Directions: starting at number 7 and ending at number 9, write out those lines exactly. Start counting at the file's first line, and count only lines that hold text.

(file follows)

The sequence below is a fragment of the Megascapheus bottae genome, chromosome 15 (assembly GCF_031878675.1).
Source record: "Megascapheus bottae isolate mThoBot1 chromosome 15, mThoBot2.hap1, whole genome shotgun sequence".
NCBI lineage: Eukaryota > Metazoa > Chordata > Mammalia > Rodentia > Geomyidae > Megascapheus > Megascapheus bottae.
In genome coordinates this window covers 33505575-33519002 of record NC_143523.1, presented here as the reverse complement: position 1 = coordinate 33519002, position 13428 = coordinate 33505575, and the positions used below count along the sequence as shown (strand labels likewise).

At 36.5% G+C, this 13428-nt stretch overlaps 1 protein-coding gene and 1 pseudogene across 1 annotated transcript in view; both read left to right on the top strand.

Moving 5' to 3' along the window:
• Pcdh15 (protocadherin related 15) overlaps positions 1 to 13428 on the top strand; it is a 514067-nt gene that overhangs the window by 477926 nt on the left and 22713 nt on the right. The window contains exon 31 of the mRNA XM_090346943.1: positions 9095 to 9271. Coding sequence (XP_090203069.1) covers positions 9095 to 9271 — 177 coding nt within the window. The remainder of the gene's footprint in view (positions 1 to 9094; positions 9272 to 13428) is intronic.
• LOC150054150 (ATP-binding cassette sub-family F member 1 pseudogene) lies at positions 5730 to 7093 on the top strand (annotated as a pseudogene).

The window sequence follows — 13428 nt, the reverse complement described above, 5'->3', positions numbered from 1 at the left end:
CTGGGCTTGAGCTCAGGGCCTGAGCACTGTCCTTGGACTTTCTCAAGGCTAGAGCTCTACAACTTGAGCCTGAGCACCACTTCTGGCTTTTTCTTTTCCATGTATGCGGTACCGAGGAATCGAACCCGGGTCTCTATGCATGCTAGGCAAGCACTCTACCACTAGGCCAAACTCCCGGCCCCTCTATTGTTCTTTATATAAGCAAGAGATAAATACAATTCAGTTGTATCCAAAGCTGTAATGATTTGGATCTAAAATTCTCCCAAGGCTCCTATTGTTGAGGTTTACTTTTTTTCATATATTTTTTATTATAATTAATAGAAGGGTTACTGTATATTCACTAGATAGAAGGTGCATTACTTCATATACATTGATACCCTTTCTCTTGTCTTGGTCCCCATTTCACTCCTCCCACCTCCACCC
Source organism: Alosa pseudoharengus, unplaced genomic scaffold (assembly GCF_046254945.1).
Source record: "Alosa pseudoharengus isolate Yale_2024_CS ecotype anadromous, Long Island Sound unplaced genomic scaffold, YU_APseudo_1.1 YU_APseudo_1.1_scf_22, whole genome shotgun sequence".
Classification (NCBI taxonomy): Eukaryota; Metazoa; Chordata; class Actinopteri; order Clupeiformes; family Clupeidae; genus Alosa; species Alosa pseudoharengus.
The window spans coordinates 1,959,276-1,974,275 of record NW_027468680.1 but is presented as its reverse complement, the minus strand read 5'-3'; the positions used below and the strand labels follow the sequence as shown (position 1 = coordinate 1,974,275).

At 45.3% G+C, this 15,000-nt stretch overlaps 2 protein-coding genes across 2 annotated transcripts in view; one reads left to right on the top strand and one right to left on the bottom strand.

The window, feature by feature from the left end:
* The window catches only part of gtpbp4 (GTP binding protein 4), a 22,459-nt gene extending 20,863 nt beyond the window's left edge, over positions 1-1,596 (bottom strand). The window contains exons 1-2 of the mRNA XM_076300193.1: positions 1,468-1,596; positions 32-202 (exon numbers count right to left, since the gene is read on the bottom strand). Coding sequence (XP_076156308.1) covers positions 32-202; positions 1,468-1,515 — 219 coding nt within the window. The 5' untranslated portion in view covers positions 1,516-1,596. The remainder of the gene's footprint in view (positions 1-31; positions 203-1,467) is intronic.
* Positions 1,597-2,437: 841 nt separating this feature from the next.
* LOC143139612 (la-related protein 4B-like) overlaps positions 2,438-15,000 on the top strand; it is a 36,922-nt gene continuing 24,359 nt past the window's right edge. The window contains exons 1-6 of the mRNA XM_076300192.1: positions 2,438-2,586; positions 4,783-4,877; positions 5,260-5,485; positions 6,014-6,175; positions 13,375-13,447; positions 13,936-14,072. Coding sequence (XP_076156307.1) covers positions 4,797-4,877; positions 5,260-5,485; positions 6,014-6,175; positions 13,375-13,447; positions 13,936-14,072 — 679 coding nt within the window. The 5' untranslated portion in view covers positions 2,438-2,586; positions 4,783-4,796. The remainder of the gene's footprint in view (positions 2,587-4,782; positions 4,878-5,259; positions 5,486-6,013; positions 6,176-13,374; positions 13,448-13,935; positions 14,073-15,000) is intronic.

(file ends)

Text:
• Pcdh15 (protocadherin related 15) overlaps positions 1 to 13428 on the top strand; it is a 514067-nt gene that overhangs the window by 477926 nt on the left and 22713 nt on the right. The window contains exon 31 of the mRNA XM_090346943.1: positions 9095 to 9271. Coding sequence (XP_090203069.1) covers positions 9095 to 9271 — 177 coding nt within the window. The remainder of the gene's footprint in view (positions 1 to 9094; positions 9272 to 13428) is intronic.
• LOC150054150 (ATP-binding cassette sub-family F member 1 pseudogene) lies at positions 5730 to 7093 on the top strand (annotated as a pseudogene).

The window sequence follows — 13428 nt, the reverse complement described above, 5'->3', positions numbered from 1 at the left end: